Public data also suggests that this is true.
According to Convoy’s 2010 IPO prospectus, nearly all of the products the company had been selling were issued by Zurich International, Standard Life, Friends Provident, and Generali International—four insurance companies which issue four of the most notorious savings scams: Zurich Vista, Harvest 101, FP Premier, and Generali Vision.
Conspicuously absent from Convoy’s list of top insurers is Royal Skandia, which offers the least dangerous ILAS savings plans on the market. The Executive Wealthbuilder Account, for example, has relatively low minimum contributions ($2,400 HKD), no lock-in period, and the fees are totally transparent. In those rare instances that ILAS is actually suitable for a client, any IFA who doesn’t recommend a product like this one, or at least mention it, is not doing his job.
Convoy Could and Should Be Sued Out of Existence
All evidence suggests that Convoy has screwed nearly every investor it has come in contact with and that it has shamelessly violated all the principles of its alleged profession.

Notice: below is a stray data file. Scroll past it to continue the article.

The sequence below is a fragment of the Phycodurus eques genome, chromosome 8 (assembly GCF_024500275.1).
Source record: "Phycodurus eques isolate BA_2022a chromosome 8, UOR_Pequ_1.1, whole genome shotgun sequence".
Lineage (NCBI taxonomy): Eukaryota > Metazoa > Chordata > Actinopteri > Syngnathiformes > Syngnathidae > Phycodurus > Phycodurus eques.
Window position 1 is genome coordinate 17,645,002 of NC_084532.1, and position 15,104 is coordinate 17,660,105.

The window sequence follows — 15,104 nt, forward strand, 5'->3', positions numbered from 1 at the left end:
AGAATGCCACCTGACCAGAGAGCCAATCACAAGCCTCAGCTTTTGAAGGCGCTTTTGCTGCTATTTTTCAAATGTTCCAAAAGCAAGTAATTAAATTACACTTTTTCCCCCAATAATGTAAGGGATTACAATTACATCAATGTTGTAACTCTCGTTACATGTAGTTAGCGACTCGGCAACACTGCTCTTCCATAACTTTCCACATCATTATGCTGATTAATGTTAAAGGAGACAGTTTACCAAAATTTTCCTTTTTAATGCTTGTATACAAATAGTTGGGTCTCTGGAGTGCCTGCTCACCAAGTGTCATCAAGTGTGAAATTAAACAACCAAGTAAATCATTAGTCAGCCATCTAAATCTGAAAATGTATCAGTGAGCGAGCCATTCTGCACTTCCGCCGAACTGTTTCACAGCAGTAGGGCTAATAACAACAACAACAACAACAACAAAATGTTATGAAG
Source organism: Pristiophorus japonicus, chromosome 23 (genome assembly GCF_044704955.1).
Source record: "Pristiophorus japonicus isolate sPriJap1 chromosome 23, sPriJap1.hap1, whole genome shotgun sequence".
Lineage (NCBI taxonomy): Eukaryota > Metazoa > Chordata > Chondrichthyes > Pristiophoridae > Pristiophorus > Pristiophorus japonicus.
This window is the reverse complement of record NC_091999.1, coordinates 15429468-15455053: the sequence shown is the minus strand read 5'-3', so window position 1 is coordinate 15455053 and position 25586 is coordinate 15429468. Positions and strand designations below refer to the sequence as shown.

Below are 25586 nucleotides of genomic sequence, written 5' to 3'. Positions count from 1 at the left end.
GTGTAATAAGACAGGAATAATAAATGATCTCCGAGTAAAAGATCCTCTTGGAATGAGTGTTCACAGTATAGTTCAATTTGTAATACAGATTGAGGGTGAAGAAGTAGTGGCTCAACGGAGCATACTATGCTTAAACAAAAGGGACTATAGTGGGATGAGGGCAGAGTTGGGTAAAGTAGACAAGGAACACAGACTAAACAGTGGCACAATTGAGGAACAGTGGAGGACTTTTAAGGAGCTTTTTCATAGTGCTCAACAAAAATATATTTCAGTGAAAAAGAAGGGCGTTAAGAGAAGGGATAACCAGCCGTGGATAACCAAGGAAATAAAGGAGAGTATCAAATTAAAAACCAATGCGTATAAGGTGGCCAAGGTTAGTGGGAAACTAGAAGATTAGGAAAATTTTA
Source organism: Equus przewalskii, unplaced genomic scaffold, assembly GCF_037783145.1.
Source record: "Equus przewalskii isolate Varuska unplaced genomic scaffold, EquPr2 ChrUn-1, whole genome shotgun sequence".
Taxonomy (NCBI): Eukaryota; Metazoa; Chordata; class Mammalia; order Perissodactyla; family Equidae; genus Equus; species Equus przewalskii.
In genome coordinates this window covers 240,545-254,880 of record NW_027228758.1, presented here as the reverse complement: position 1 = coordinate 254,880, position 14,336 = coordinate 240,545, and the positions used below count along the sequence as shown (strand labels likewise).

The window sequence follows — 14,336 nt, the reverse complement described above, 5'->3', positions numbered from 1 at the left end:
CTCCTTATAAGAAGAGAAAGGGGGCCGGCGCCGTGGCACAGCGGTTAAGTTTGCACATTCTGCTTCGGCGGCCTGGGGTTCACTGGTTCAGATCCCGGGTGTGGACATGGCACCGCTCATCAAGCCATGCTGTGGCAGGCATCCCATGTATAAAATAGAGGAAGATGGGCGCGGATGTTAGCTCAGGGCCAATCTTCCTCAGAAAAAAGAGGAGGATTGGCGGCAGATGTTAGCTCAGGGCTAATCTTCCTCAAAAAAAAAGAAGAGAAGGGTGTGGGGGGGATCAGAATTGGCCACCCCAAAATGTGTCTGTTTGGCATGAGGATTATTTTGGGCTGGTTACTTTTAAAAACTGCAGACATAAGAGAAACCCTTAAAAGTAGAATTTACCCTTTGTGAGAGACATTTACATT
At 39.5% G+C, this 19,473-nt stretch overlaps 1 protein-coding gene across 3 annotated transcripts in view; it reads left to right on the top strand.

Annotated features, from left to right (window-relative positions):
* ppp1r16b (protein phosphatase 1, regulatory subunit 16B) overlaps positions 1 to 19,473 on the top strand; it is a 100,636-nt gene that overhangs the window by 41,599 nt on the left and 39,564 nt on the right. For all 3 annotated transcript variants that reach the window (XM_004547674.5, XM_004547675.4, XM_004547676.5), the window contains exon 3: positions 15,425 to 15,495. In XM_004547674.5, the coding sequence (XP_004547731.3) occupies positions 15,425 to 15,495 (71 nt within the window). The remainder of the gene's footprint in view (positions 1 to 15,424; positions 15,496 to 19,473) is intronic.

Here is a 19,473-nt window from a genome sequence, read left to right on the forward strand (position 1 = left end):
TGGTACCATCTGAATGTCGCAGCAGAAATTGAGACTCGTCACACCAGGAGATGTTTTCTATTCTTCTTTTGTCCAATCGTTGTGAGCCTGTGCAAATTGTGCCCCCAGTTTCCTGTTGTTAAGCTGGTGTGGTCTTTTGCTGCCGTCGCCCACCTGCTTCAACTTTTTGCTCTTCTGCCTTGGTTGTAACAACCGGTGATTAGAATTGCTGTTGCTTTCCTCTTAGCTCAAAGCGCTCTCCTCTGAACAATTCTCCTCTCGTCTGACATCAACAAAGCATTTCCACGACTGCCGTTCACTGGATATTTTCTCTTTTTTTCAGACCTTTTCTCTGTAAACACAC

I strongly believe that almost anyone—literally almost anyone—who has ever bought an ILAS product from Convoy could successfully sue them for breach of fiduciary duty. I aim to test this theory very soon.
Convoy’s Executives Must Be Held Accountable
Quincy Wong, Rosetta Fong, and Mark Mak were three of Convoy’s largest shareholders until they dumped more than half of their stock 5 months ago. Why did they do it?
It’s hard not to suspect that they were motivated by a desire to lock in their ill-gotten gains—by transferring losses to public shareholders—before their company’s stock collapses under a pile of lawsuits.
As the architects and main beneficiaries of the evils perpetrated by their company, Convoy’s top executives should not be allowed to escape with millions of dollars as their company goes up in flames. Regulators, law enforcers, and the media should make sure that it doesn’t happen.
[Click here to view Convoy’s current stock price.]